In continuation with above, there are new conditions for assessing risk and opportunities of the overall OH&SMS. This type includes the assessment of the context of the organization with respect to the purpose of the management system, including the internal and external issues that affect it, to identify all of the interested parties and their needs and expectations. Considering these issues, interested parties and expectations into account, the company must assess what risks and opportunities exist for the company with respect to the management system. For the OH&SMS this means the risks and opportunities that could affect the company’s ability to enhance OH&S performance, fulfill compliance obligations and achieve OH&S objectives. Many companies have a strategic planning function which addresses these requirements of the standard.
If you have more than one management system in place (such as a quality management system or environmental management system), this same process can be used for all of them.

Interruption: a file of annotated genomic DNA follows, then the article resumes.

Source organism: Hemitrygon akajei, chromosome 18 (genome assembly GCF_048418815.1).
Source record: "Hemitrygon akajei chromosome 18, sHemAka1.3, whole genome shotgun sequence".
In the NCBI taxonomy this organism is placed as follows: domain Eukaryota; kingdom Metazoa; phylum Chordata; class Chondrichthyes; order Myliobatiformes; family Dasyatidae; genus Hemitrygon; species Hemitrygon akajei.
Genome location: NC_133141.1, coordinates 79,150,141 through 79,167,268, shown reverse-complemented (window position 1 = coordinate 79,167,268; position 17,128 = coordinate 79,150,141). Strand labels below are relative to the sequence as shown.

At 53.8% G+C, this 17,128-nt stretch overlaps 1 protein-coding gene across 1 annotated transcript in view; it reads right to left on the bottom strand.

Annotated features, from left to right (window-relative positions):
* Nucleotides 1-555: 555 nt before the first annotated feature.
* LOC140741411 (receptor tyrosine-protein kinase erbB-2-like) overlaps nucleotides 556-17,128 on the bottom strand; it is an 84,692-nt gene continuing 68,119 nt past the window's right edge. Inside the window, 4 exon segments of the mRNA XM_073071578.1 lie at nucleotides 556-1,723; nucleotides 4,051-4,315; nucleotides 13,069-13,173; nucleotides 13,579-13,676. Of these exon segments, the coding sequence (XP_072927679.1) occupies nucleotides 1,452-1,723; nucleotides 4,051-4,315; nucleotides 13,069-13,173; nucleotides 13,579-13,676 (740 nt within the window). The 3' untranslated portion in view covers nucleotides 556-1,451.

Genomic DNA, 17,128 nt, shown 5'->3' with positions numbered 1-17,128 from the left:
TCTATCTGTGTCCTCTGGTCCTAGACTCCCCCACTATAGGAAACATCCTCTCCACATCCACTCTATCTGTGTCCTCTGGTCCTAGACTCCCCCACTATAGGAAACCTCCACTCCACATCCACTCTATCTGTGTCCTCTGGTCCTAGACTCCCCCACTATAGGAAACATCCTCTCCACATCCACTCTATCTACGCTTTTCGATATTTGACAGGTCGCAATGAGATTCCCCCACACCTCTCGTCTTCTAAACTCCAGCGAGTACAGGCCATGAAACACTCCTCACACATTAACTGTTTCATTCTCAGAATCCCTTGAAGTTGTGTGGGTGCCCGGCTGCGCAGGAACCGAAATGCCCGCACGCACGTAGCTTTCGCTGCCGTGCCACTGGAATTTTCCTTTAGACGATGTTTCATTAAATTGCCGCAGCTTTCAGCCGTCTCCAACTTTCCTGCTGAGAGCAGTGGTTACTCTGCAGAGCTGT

- Is occupational health and safety policy mandatory for an organization and how detailed should be the policy?
It is the responsibility of top management to establish, implement and maintain an OH&S policy.
The new version of standard is significantly different from OHSAS 18001:2007 in many ways, also the OH&S policy being one of the mandatory requirements of the OH&SMS.
Consider the following while writing the policy:
- includes a commitment to provide safe and healthy working conditions for the prevention of work related injury and ill health
- Is appropriate to the purpose, size and context of the organization, and specific nature of its OH&S risk and OH&S opportunities
- Provides a framework for setting the OH&S objectives